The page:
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Good Savage

Two American artists seek solace and inspiration in neighbouring Mexico, in this quirky comedy mocking the obsessions of liberals (and with Wes Anderson's trademarks all over) - from the Rebels With a Cause Competition of the 27th Tallinn Black Nights Film Festival

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Out of all the film genres on offer to the world, comedy has a shout at being the most difficult to master. At the end of the day, comedy is subjective, but if it’s not doing its sole purpose of… you know, making people laugh, then it’s not successful, is it? Absurdist comedies though, now they push the boundaries of the genre by attempting to be humorous in a way that many people out there just don’t understand. Good Savage, a dual Mexican/American film from director Santiago Mohar Volkow is an absurdist comedy premiering at this year’s Tallinn Black Nights Film Festival in the Rebels with a Cause competition. It’s an offbeat story that heavily emphasizes its need for satire, while also trying to avoid the pitfalls that come with the genre by not becoming cheap and cheesy.

The biggest hurdle that Good Savage struggles to overcome is its problem with identity because from quite early on, all you can think about is Wes Anderson. Yes, it feels like a knockoff, of an Anderson film; the symmetry, the colour palate, the way in which it is framed, and even how the characters act, share similarities with the cult director’s films. Lending so much creative inspiration could have been the film’s biggest downfall, and yet, weirdly, the longer the story stretches out, the more it comes into its own. Good Savage is a little bonkers; full of zest, very offbeat, and extremely quirky, but even though it lacks overall comedy, I’d be lying if I said there weren’t several moments spread throughout the film that take you by surprise and produce a smirk or two – honestly now, that’s the truth of the matter.

Split over six chapters, Good Savage follows an American couple who, after feeling the stresses of their normal lives, seek solstice in the shape of a getaway to a remote Mexican ranch. Maggie (Naian González Norvind) hopes to discover some inspiration for her upcoming book, a project she has only but a mere title for (so she says anyway) while her filmmaker husband Jesse (Andrew Leland Rogers, who also acts as co-writer with Volkow) has his aim sighted at creating an experimental masterpiece, much to Maggie’s disdain. Not only are their creative juices not bubbling in the correct manner, but there’s a strain on their marriage which is also causing a fallout between the two.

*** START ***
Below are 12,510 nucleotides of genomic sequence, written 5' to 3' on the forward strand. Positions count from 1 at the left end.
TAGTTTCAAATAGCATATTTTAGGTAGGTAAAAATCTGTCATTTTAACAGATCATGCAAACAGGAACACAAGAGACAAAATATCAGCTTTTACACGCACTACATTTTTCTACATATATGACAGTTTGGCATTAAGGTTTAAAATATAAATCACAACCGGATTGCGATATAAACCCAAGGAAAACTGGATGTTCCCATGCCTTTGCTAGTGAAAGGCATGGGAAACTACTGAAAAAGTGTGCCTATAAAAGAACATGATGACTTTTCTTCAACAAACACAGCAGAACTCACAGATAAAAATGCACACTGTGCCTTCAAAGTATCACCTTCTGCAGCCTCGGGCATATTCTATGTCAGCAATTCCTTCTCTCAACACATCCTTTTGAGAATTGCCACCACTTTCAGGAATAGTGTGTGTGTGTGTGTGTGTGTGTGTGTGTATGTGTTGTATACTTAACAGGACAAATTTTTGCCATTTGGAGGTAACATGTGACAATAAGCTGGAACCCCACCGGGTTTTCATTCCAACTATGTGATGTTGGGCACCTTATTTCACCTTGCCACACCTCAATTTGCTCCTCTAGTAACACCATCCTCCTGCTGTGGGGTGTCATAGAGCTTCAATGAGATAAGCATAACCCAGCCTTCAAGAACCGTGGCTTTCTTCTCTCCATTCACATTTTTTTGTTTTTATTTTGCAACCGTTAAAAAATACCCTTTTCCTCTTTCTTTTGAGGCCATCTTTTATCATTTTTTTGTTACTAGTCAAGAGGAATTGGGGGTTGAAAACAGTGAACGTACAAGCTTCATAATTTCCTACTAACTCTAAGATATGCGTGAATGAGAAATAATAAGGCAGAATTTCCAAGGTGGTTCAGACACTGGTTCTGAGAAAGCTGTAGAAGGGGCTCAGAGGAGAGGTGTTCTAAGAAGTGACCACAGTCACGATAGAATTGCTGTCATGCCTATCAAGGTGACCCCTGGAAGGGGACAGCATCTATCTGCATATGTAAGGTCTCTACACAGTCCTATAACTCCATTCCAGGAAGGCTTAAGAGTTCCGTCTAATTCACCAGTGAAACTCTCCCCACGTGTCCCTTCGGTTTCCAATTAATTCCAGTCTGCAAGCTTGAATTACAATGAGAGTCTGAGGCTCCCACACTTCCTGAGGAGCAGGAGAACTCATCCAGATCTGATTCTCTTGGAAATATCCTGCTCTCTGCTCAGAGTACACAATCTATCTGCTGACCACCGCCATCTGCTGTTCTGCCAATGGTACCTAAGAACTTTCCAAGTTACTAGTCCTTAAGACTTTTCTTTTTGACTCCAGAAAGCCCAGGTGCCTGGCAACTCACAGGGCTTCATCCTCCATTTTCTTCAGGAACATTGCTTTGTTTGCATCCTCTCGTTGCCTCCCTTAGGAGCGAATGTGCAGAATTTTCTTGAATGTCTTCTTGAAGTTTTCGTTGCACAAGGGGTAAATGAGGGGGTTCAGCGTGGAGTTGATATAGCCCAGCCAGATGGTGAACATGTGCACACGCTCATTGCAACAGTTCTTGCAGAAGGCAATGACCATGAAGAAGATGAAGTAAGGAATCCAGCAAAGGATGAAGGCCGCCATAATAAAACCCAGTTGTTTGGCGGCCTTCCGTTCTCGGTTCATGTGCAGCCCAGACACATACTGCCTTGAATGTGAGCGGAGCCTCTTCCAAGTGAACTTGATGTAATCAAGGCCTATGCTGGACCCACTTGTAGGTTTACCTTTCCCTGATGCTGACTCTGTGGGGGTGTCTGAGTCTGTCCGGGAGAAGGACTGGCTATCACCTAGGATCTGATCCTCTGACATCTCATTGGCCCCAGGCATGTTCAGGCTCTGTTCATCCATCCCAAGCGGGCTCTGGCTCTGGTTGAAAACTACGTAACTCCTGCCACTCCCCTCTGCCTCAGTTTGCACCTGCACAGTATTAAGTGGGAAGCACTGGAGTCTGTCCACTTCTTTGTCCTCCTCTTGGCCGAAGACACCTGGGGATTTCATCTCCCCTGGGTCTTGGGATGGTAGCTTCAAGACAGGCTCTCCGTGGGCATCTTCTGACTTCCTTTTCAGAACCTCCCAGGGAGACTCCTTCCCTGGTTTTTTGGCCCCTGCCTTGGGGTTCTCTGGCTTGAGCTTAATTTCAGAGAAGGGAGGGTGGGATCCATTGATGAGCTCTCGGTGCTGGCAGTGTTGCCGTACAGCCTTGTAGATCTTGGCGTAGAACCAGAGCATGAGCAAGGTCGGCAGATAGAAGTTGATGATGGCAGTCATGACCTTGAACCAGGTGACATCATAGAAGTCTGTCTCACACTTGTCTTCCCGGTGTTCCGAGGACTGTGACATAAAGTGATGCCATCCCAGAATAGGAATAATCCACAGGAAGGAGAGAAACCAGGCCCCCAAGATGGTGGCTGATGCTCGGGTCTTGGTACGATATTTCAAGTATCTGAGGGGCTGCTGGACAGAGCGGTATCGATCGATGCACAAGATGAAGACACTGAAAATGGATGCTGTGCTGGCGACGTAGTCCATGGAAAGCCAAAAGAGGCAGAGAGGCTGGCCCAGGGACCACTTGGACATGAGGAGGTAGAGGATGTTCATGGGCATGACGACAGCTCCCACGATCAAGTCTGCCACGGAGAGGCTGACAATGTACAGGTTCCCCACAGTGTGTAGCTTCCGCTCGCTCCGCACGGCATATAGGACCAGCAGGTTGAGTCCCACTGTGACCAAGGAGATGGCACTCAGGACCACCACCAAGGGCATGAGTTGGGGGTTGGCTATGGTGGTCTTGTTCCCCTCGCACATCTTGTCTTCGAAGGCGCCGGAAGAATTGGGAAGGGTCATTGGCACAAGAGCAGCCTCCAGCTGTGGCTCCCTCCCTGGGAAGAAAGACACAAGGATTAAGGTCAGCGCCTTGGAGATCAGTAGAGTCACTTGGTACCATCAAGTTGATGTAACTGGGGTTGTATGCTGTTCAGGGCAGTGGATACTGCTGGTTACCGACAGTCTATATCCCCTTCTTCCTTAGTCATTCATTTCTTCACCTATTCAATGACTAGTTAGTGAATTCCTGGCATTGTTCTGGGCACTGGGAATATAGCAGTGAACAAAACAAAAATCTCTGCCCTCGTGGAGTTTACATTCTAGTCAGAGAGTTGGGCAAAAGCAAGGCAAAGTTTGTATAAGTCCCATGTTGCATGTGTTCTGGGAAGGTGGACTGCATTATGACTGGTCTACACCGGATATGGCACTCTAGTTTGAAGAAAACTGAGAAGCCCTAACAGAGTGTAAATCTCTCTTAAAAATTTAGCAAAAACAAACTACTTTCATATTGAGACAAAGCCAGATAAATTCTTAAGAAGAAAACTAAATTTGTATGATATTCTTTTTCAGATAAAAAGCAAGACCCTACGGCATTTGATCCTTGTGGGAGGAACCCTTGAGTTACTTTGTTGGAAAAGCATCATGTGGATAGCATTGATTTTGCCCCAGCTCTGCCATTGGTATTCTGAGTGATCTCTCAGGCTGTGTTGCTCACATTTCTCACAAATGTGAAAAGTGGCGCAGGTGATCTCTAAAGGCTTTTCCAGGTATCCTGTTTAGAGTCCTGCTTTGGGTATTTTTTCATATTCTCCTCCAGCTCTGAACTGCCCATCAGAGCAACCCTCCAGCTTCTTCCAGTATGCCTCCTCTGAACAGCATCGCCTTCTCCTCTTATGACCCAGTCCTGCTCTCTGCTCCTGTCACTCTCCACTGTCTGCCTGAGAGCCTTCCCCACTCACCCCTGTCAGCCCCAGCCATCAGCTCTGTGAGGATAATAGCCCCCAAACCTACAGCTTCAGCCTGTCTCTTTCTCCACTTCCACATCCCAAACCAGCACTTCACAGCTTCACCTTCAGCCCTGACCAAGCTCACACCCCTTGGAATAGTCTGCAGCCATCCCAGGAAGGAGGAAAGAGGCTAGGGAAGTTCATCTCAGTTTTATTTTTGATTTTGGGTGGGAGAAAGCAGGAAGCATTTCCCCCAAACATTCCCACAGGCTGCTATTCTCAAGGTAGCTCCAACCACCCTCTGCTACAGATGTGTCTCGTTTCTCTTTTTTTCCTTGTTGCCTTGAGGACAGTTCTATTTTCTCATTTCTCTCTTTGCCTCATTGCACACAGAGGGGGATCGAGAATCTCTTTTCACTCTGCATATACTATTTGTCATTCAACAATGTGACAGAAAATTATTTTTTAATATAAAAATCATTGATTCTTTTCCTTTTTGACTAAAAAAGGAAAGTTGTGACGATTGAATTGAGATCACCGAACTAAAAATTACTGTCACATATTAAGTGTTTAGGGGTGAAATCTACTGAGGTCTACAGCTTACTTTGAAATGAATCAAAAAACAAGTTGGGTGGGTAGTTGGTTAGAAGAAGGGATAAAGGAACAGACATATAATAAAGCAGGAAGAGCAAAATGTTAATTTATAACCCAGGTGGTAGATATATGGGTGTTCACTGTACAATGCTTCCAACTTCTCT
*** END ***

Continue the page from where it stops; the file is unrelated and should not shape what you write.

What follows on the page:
The couple come into contact with a lovely local man called Meliton (Manuel Garcia-Rulfo), who befriends the couple but secretly plans to scam them out of money, with the naïve Jesse succumbing to the man’s charm – although, he does manage to collaborate with Melition and a few locals to film some scenes for his new picture, which result in some of the film’s highlights. Maggie, meanwhile, is enjoying her own journey that often bends the concept of reality and develops into something quite surreal and very mystical. It doesn’t take long before the news of Jesse’s directing exploits attracts the attention of the local Narcos boss, Don Chelo (Dario Yazbek Bernal), which is when the surreal really gets cranked up a notch.

What Good Savage does have going in its favour is that it never takes itself seriously, and that’s why it steadily begins to fall into place as the minutes roll by. It’s just one big sardonic joke that uses the lives of the pretentious liberals as the butt of it all. All the characters are caricaturists, whether it’s the depiction of the Americans who ride into town and make it all about themselves with their hipster antics, or even the representation of the Mexicans who are seen as friendly but sly, an amalgamation of all the Hollywood portrayals over the years. All the cliches are there, with a backwards cap wearing Jesse just being the cherry on the top.

For all of the film’s adequate qualities, Good Savage really is an acquired taste though. The dialogue (especially in the opening third) lets the film down quite a bit; it is starved of refinement, it feels repetitive and simple, and it lacks any kind of skill or imagination. And then there’s the actual story, which largely feels messy with its uneven timeline lacking cohesion and engagement. Absurdist comedies will often succumb to the tribulations of bad acting, poor writing, and confusing stories because, well, they rely on the absurd. However, for large parts of the film, it’s just not enough to keep things interesting and the tacky label dangles over the film like an old carrot in front of a tired Mexican mule.

It’s not a bad little outing for Santiago Mohar Volkow though, even if it does borrow a lot of stylistic techniques from other more notable quirky comedic films. Good Savage’s enjoyable aspects allow it to somewhat move out of the shadow of Anderson’s films and make something for itself. Granted, this sub-genre of filmmaking is tricky, comedy is a difficult beast to tame in general due to its broad scope of endless possibilities, but knowing the limitations from the beginning can allow the creators to have free reign on the project and ease the pressure to make it “funny”. Take this film with a pinch of salt and you might find it rather enjoyable – you won’t be bored anyway, that’s a given.

Good Savage just premiered in the Rebels With a Cause Competition of the 27th Tallinn Black Nights Film Festival.


By John McDonald - 17-11-2023

Failing from the seaside town of Southport but now living in Liverpool, John McDonald has had a passion for cinema since he was a small child. The westerns of John Wayne were his gateway into the cine...

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